Cats don’t like it when their whiskers touch the sides of the dinner

bowl. If your bowl diameter is too small, the cat may eat around the sides. They might also lick their food from the sides, avoiding contact with their whiskers on the edge of the bowl. Give them a wide bowl with a shallow depth for the best results.

Height


Cat’s don’t like deep bowls, and they don’t enjoy eating standing up. Most cats sit down when eating at the dinner bowl. Therefore, make sure you keep the bowl on the floor or a flat surface, like a counter. Choose bowls with shallow sides to avoid contacting the whickers on the edges.

Cleanliness


Cat’s are clean animals. If you try and feed them out of a dirty dinner bowl, they’ll look back at your in disgust and walk away. It’s also important to note that some cats have an aversion to detergents like washing liquids. Make sure you rinse out the bowl thoroughly before feeding your cat.

Food Type, Smell, and Its Presentation


The type of food you feed your cat makes a difference in their reaction at the dinner bowl. Some cats prefer wet food, while others will only eat dry kibble.

Food is a complicated topic for your cat, and many of them develop food aversions or strange feeding habits. If your cat is licking her food but not eating, there might be a problem with that specific brand or food product.

Let’s unpack the difference between dry and wet cat foods and how they benefit your cat’s diet.

Dry Cat Food


There are dozens of top cat food brands offering dry cat food products. If you feed your cat dry kibble, there are a few things you need to know about handling the food.

Never leave your cat food out for longer than a day. Kibble comes with a coating of oils and fats, providing flavor and aroma to the food.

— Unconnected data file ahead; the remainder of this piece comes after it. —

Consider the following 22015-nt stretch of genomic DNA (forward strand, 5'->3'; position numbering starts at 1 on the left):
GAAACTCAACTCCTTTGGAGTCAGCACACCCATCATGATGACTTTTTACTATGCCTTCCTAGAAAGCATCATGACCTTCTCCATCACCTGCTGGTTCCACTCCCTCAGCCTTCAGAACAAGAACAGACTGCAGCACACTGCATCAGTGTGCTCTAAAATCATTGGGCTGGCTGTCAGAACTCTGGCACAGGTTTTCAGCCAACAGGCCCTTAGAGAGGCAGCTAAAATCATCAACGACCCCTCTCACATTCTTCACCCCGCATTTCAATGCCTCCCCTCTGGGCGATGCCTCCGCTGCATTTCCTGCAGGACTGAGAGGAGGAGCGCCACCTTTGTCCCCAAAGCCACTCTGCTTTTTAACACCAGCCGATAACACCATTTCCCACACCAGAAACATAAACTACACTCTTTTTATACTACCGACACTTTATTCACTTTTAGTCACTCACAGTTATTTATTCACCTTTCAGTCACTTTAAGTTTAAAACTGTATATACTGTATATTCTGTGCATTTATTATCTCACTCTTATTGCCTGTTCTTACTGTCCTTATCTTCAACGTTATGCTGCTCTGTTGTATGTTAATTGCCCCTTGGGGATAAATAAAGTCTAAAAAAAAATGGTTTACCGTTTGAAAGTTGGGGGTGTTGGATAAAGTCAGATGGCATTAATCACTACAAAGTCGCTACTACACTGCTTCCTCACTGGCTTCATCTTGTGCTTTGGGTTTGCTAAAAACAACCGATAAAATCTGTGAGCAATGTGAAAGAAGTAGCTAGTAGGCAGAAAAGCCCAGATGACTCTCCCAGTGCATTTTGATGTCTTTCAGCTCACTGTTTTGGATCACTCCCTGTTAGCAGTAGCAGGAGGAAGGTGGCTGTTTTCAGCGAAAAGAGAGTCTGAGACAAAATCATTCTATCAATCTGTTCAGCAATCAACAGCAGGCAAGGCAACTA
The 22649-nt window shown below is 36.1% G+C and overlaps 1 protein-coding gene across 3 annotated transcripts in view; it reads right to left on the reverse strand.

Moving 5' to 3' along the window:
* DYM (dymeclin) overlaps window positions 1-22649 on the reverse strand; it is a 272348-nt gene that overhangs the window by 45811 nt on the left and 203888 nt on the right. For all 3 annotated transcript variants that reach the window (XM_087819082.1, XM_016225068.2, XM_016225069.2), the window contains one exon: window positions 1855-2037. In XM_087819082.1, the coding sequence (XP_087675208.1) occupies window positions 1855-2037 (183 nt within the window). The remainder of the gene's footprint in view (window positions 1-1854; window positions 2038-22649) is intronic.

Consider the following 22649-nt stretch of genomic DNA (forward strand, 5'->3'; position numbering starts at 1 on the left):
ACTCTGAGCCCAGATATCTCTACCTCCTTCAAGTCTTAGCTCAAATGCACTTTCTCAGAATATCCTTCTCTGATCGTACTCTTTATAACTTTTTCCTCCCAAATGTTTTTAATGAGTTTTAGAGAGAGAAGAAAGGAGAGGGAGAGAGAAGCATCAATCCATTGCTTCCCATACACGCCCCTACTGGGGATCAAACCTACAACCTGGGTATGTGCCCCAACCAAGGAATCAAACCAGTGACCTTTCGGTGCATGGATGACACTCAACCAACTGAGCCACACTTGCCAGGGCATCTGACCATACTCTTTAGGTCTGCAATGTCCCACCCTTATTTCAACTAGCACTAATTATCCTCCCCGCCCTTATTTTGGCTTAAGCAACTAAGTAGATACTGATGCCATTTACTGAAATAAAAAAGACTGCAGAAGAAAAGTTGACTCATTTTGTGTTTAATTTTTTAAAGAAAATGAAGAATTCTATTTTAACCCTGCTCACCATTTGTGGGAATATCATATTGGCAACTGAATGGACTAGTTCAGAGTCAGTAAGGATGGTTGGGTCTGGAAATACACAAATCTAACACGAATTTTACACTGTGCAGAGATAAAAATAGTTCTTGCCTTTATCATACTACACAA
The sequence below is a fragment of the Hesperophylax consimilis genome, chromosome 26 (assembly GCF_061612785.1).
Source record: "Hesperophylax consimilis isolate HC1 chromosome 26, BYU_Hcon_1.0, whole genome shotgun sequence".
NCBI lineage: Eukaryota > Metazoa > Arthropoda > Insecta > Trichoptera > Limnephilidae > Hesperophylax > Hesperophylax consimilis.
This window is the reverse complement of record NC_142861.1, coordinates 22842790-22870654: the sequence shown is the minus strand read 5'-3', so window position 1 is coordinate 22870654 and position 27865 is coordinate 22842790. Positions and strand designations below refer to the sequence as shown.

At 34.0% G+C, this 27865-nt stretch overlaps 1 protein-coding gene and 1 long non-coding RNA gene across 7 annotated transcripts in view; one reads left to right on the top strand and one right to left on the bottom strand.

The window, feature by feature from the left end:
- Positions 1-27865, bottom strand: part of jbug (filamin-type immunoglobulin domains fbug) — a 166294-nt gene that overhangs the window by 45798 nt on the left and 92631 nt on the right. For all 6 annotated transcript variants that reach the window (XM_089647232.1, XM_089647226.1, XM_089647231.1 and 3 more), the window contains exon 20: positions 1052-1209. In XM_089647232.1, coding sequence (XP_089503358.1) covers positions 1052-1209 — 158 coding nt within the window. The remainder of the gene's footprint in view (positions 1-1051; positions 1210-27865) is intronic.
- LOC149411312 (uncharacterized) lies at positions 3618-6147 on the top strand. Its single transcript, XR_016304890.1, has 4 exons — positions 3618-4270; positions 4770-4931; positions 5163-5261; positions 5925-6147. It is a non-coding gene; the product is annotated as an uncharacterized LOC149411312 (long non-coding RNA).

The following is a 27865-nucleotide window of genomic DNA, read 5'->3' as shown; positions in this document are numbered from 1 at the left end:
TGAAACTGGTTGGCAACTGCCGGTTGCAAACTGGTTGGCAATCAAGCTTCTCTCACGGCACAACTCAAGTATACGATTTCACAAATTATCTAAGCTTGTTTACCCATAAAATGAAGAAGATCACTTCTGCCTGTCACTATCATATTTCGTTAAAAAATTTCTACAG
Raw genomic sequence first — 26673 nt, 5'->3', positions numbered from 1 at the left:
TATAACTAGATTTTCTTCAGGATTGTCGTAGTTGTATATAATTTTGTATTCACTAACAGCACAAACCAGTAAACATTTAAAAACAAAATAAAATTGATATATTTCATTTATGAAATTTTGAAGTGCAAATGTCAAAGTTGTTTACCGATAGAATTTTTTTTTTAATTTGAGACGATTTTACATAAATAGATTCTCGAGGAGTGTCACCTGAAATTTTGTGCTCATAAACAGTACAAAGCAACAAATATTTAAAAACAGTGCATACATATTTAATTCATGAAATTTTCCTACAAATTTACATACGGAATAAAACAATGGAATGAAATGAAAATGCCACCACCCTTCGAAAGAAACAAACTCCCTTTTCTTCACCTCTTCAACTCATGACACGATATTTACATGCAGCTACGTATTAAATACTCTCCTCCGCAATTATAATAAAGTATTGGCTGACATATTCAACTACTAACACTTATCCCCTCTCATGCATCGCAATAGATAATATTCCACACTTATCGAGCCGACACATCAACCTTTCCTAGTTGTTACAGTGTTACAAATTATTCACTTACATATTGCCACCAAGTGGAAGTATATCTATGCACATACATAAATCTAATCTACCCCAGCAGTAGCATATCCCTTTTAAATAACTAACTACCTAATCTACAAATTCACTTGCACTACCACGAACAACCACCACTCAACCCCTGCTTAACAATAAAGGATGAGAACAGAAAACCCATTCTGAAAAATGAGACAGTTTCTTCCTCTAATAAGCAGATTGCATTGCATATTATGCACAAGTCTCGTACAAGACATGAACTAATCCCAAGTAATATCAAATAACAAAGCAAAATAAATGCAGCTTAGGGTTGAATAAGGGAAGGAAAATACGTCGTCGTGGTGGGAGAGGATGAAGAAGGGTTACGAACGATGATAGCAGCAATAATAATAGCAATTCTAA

If you leave the food exposed to the air for longer than 24-hours, it results in a breakdown of the kibble’s fatty layer.

As a result of the breakdown, the food loses its flavor and smell, and your cat finds it less appealing. Some owners decide to put uneaten cat food back into the packet to use for the next feeding session. This strategy is a mistake, and it might cause your cat to turn up its nose at the food.

Leaving dry food out overnight makes it absorb moisture, turning it stale. Your cat has a super-sensitive taste and smell, and they’ll find old food unappealing.

When purchasing your pet food, always check the manufacturing date and the product packaging’s best-before date. If you only have one cat, avoid buying large bags of food to save money.

The fats and oils in the kibble turn rancid after a few months, making the food taste terrible to your kitty.

Always throw out any old food from the day before. If your cat didn’t want it yesterday, they sure aren’t going to eat it today.​

Wet Cat Food


Wet cat food is an alternative for cats that don’t like dry kibble. Fussy cats tend to prefer wet foods, and chances are your cat is licking their wet food more than dry food.

If your cat is licking the food but not eating it, it’s probably enjoying the gravy, but not the taste of the food. You could always try another flavor or another brand.

If you don’t have any success with switching foods, try feeding your cat kibble instead. However, some of the reasons why cats avoid eating wet food are the smell and the food’s mouthfeel.

Food Texture and Mouthfeel


Some cats might prefer food in jelly, while others prefer chunks in gravy or a pate-style food.

If your cat is licking the food but not eating it, try mixing everything to reduce the juices’ pooling around the edge of the dinner bowl.

In Closing – Never Serve Your Cat Cold Food


One of the biggest issues with cats is the temperature of the food they’re eating. As mentioned, cats are predators, and they used to spend their days catching live prey.

As a result, your cat’s genetics rule its feeding behavior, and they won’t eat cold food. Serving your cat a cold dinner gives it the impression that it’s not fresh, and it’s probably been dead for a while.

Cats aren’t scavengers, and they won’t eat anything “dead” as dogs do. Many cat owners make the mistake of keeping the cat food in the fridge, and then they wonder why their cat doesn’t glance at it.

If your cat is licking their food but not eating then there is plenty of potential solutions to check out. Start by changing out the food and reducing snacks then consider the eating environment. Sometimes just a minor adjustment to daily habits can make a big difference.